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What does your site search mean for your reputation?

Some of you might believe that site search is important to raise your conversion rates and what to make search work. Others might be more resigned to the fact that site search is hard and that you don’t really know what to do to make it better. You probably have thought of lots of reasons that you’d like it to be better: everything from higher revenue to lower support costs to better customer experience. But have you thought about the impact on your reputation?

Your brand’s reputation is one of the most valuable assets you have. We all know that brands have become experiences, so what is your brand’s search experience like? Search is actually a very tricky brand promise. If you think about what your search box means, it basically boasts, “Type anything in here and we will answer your question.”

How are you delivering on that promise? Because poor performance in your site search damages your brand’s reputation. The people who stick around to search probably already hold your brand in higher regard than the rest — the rest just abandoned your site without searching. So when you disappoint them, you are disappointing your core audience. These are the people already rooting for your brand — the last people you want to disappoint, because they are the ones who actually buy from you.

If no other arguments have worked to get you to improve your site search, maybe this is the one that will do it. Your most loyal fans are the ones who search on your site the most. You owe it to them to deliver the information they need. Your brand’s reputation is depending on it.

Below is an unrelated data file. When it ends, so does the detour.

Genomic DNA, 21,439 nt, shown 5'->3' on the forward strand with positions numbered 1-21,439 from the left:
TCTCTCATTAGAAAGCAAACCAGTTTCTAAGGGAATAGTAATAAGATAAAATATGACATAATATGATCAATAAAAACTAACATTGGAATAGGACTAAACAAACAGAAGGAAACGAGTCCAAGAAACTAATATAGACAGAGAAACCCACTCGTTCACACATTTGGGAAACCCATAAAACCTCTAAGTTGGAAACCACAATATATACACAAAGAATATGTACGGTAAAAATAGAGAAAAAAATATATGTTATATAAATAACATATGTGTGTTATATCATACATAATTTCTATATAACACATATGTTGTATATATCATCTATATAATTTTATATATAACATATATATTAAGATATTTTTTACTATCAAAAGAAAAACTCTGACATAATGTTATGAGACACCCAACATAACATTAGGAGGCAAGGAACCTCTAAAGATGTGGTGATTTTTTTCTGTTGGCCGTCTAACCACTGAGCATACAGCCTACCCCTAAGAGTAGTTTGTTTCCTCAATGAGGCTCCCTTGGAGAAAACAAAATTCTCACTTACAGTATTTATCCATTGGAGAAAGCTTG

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Mike Moran

Mike Moran is an expert in internet marketing, search technology, social media, text analytics, web personalization, and web metrics, who, as a Certified Speaking Professional, regularly makes speaking appearances. Mike’s previous appearances include keynote speaking appearances worldwide. Mike serves as a senior strategist for Converseon, an AI powered consumer intelligence technology and consulting firm. He is also a senior strategist for SoloSegment, a marketing automation software solutions and services firm. Mike also serves as a member of the Board of Directors of SEMPO. Mike spent 30 years at IBM, rising to Distinguished Engineer, an executive-level technical position. Mike held various roles in his IBM career, including eight years at IBM’s customer-facing website, ibm.com, most recently as the Manager of ibm.com Web Experience, where he led 65 information architects, web designers, webmasters, programmers, and technical architects around the world. Mike's newest book is Outside-In Marketing with world-renowned author James Mathewson. He is co-author of the best-selling Search Engine Marketing, Inc. (with fellow search marketing expert Bill Hunt), now in its Third Edition. Mike is also the author of the acclaimed internet marketing book, Do It Wrong Quickly: How the Web Changes the Old Marketing Rules, named one of best business books of 2007 by the Miami Herald. Mike founded and writes for Biznology® and writes regularly for other blogs. In addition to Mike’s broad technical background, he holds an Advanced Certificate in Market Management Practice from the Royal UK Charter Institute of Marketing and is a Visiting Lecturer at the University of Virginia’s Darden School of Business. He also teaches at Rutgers Business School. He is a Senior Fellow at the Society for New Communications Research. Mike worked at ibm.com from 1998 through 2006, pioneering IBM’s successful search marketing program. IBM’s website of over two million pages was a classic “big company” website that has traditionally been difficult to optimize for search marketing. Mike, working with Bill Hunt, developed a strategy for search engine marketing that works for any business, large or small. Moran and Hunt spearheaded IBM’s content improvement that has resulted in dramatic gains in traffic from Google and other internet portals.

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